I can see this being true for some writers. I also can see this being a bit fallacious in that decorating the outside of something does not necessarily make the inside a meaningful place to pile one’s identity. Not everyone’s family pictures, summer vacations, or friendship school photos lay within the comfort zone of sharing for our writers. Some would prefer to have a bare or pure cover as opposed to one covered in friends and family. Allowing open-ended opportunities for art, design, collage, or territory maps on the cover may intrigue and inspire some, but it need not be the first focus of the notebook.
Keep in mind the real opportunity to personalize a notebook comes from what goes inside. The cover can be a place of creativity, but what goes within the lines and spaces of the pages is what helps shape a growing writer. When we limit what belongs in or on a notebook we can be unintentionally stifling what might be ready to emerge.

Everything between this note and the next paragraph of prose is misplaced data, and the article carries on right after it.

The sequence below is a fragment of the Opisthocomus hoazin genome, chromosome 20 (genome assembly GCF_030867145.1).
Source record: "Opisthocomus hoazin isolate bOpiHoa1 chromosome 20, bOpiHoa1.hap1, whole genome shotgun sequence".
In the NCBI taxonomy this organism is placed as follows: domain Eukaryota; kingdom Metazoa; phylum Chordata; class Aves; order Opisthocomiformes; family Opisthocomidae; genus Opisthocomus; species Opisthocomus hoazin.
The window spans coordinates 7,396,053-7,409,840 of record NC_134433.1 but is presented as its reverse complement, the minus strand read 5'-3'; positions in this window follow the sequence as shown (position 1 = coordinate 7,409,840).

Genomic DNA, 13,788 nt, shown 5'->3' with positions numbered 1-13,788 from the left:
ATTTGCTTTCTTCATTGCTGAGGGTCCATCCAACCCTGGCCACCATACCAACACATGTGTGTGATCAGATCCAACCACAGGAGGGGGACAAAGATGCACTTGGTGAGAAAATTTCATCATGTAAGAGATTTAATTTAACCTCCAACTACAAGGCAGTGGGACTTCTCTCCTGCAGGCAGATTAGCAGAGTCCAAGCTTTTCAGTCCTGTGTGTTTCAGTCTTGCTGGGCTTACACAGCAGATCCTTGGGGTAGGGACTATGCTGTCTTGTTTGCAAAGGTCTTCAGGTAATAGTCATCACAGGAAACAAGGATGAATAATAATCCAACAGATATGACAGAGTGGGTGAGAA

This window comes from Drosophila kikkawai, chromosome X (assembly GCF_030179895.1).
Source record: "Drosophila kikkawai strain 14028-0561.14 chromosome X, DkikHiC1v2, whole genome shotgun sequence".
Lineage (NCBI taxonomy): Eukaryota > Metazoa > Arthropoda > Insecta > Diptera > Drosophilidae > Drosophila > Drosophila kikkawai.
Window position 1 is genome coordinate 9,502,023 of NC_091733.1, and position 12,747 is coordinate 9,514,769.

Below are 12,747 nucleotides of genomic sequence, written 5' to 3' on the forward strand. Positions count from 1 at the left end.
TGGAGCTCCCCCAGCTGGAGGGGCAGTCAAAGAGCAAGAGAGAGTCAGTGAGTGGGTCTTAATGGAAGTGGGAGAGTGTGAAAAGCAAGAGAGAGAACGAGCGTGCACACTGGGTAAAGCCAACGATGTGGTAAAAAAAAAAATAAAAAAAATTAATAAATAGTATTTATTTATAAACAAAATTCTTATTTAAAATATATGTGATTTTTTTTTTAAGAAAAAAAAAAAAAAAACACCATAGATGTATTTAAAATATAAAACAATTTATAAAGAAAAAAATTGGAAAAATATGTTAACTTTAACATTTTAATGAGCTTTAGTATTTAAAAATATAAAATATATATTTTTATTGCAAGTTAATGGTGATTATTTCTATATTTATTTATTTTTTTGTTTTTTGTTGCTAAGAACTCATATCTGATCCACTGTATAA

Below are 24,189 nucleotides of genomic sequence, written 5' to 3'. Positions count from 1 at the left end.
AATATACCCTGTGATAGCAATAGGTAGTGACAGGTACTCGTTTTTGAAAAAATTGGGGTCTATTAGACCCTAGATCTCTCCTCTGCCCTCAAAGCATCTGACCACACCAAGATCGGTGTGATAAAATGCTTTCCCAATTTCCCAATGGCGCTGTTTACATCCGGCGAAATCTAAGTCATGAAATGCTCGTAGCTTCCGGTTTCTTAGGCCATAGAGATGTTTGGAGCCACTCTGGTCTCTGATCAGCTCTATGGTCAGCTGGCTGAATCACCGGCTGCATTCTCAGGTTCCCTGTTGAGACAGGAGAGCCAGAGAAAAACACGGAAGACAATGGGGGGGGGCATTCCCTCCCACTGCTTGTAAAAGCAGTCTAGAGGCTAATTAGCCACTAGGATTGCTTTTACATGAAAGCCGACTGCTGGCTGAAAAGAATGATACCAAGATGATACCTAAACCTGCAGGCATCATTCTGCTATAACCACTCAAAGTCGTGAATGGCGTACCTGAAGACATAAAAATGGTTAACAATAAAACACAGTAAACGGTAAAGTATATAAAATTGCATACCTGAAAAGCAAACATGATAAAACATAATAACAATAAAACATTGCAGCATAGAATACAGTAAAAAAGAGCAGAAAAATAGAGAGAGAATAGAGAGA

Directions for a Notebook
More Hands Off and Less Hands In
Ralph Fletcher says it best in Joy Write, “The operative phrase for a natural greenbelt is not keep out but hands off.” A natural greenbelt, explained further in his book, is simply writers who have been given the space to write with low-stakes and fewer hands in their way. What belongs in a notebook doesn’t need to be up to us, we can let writers be free with their choices. Putting magazine scraps, sketches, drawings, doodles, favorite lines or mimicked writing, jots, poems, and stories can all be a part of a writer’s exploration of an idea. If a writer’s notebook is a place for collectings, the collection should be mostly up to the collector.
There is sometimes this unfortunate misunderstanding that if our hands are not in something as teachers we aren’t doing our job. I believe that when we are doing our job best, we can step completely away and allow students to have the space to make messes, mistakes, and be wild within their creativity. Writing can sometimes feel like a model car. If all the pieces are put together according to the directions, it will look just like the picture on the box. I challenge you to find time in your day to resist the step by step model of directions and see what students create when given the “green” space to write wildly in their notebooks.
Engaging with a Notebook
More Showing and Less Telling